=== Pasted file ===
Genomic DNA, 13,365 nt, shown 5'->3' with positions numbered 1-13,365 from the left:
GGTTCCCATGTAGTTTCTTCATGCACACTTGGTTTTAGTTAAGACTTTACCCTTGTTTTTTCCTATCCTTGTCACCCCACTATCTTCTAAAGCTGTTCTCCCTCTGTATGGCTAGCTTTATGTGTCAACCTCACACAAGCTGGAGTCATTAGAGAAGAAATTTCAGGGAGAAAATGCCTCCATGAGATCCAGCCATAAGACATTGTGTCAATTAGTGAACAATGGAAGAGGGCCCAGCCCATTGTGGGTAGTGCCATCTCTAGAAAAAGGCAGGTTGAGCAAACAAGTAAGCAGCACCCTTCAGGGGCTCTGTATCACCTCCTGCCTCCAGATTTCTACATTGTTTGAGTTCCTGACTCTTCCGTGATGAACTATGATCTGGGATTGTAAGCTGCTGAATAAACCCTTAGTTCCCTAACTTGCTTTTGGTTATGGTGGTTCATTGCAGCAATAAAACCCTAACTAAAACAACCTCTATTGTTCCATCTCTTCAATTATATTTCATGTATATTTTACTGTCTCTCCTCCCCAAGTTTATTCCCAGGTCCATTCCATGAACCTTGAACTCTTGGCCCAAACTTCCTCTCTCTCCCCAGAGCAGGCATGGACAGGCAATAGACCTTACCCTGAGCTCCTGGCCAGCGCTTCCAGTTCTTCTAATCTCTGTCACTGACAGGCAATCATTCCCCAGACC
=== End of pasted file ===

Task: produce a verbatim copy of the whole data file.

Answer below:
Genomic DNA, 13,365 nt, shown 5'->3' with positions numbered 1-13,365 from the left:
GGTTCCCATGTAGTTTCTTCATGCACACTTGGTTTTAGTTAAGACTTTACCCTTGTTTTTTCCTATCCTTGTCACCCCACTATCTTCTAAAGCTGTTCTCCCTCTGTATGGCTAGCTTTATGTGTCAACCTCACACAAGCTGGAGTCATTAGAGAAGAAATTTCAGGGAGAAAATGCCTCCATGAGATCCAGCCATAAGACATTGTGTCAATTAGTGAACAATGGAAGAGGGCCCAGCCCATTGTGGGTAGTGCCATCTCTAGAAAAAGGCAGGTTGAGCAAACAAGTAAGCAGCACCCTTCAGGGGCTCTGTATCACCTCCTGCCTCCAGATTTCTACATTGTTTGAGTTCCTGACTCTTCCGTGATGAACTATGATCTGGGATTGTAAGCTGCTGAATAAACCCTTAGTTCCCTAACTTGCTTTTGGTTATGGTGGTTCATTGCAGCAATAAAACCCTAACTAAAACAACCTCTATTGTTCCATCTCTTCAATTATATTTCATGTATATTTTACTGTCTCTCCTCCCCAAGTTTATTCCCAGGTCCATTCCATGAACCTTGAACTCTTGGCCCAAACTTCCTCTCTCTCCCCAGAGCAGGCATGGACAGGCAATAGACCTTACCCTGAGCTCCTGGCCAGCGCTTCCAGTTCTTCTAATCTCTGTCACTGACAGGCAATCATTCCCCAGACC